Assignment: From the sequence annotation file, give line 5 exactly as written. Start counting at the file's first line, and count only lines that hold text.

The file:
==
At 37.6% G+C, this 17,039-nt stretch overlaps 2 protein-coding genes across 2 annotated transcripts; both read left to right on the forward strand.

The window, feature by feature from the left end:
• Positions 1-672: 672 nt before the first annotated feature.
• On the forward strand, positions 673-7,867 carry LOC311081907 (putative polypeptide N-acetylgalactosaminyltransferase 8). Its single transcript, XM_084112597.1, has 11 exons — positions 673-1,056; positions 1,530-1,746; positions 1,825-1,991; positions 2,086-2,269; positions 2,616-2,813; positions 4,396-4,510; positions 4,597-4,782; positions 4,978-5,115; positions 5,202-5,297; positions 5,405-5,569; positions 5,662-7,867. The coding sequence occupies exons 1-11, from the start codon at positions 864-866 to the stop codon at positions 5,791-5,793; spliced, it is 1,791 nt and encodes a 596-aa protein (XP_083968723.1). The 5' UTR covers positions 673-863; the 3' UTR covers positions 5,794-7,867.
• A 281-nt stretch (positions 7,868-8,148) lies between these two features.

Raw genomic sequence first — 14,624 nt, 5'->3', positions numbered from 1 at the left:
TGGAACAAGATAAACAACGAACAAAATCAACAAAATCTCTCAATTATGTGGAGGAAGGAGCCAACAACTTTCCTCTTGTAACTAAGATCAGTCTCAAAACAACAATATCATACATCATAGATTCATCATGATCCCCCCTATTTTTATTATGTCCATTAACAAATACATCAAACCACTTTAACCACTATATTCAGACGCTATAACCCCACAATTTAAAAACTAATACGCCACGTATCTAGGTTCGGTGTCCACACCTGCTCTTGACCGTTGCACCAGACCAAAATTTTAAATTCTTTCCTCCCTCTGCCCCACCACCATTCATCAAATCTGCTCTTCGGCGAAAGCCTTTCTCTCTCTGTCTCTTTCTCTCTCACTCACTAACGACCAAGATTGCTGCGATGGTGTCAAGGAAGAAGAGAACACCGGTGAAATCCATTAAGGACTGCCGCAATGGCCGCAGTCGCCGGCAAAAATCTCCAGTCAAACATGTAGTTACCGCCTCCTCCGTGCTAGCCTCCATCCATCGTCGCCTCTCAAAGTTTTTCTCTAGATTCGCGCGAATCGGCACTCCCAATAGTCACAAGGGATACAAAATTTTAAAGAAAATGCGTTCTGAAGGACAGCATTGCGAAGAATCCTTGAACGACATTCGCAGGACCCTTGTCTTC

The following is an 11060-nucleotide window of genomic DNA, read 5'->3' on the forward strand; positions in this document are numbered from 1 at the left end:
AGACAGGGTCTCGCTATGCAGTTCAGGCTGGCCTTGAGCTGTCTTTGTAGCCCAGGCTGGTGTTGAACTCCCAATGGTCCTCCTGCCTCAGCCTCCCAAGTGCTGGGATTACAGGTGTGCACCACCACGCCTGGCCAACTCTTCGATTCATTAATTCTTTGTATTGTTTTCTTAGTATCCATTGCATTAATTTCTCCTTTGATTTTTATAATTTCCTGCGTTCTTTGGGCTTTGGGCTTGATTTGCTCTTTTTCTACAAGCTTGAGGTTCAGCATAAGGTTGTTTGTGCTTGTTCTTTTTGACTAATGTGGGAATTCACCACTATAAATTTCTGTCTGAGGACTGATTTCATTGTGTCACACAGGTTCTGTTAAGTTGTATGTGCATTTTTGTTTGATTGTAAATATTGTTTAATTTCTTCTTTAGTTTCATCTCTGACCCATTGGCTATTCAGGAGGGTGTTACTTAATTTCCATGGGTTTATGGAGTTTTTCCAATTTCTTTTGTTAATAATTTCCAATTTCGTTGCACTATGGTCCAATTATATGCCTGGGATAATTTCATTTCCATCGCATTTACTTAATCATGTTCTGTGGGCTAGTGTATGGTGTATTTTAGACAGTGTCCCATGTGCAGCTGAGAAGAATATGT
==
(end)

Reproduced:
• A 281-nt stretch (positions 7,868-8,148) lies between these two features.